Duf Disk Usage Utility Commands Basics & Examples
Now that you have installed Duf Disk Utility, you can begin using the utility. The following commands are some examples you can do with Duf.
First, access the display using the following command.
Alternatively, if you would like to display all system files, including those that are duplicates, pseudo, and hidden, use the following command.
Duf can also have the ability to scale down and sort out specifics of what you would like to see and or check on with keywords.
The example format syntax would be with replacing <keyword>.
duf --output <keyword>
Using keywords would be mount point, size, and usage options. You can use all three together or individually, and any combination is possible.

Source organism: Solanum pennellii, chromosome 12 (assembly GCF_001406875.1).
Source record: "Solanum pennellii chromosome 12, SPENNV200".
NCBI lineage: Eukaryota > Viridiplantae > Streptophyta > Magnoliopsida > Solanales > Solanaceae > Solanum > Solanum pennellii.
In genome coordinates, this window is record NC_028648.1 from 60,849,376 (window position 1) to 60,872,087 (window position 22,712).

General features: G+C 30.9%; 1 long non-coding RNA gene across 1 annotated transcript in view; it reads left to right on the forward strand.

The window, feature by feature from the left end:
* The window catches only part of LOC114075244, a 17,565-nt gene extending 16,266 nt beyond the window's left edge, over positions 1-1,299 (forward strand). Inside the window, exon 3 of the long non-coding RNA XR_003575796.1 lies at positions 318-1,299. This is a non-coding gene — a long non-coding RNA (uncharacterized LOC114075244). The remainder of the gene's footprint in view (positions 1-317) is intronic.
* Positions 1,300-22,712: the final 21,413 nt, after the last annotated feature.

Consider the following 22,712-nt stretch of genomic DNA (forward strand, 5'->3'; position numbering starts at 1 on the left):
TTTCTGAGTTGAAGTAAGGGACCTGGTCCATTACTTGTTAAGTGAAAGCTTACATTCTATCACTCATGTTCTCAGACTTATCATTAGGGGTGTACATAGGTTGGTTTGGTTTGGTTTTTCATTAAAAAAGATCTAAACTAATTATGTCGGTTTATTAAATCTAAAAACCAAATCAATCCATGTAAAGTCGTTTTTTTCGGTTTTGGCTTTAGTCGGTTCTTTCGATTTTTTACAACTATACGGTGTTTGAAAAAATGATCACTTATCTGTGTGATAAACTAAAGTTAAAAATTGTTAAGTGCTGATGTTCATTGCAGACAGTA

Example of the mount point, size, and usage:
duf --output mountpoint,size,usage
You can go into details about specific directory paths, such as finding the size of two locations.
duf /home /var
Sometimes you may feel overwhelmed and want to hide or show certain information only. This can be done by adding –only or –hide.
duf --only local,network,fuse,special,loops,binds duf --hide local,network,fuse,special,loops,binds
For customization, you can change the color from light to dark and vice versa; this is for users with desktop environments installed only; theme commands will not work for a headless environment.
Activate light theme:
duf --theme light
Activate dark theme:
duf --theme dark
Lastly, you can access the Duf JSON features using the following command.
To access the help menu to find out more about a command or general information, use the following command.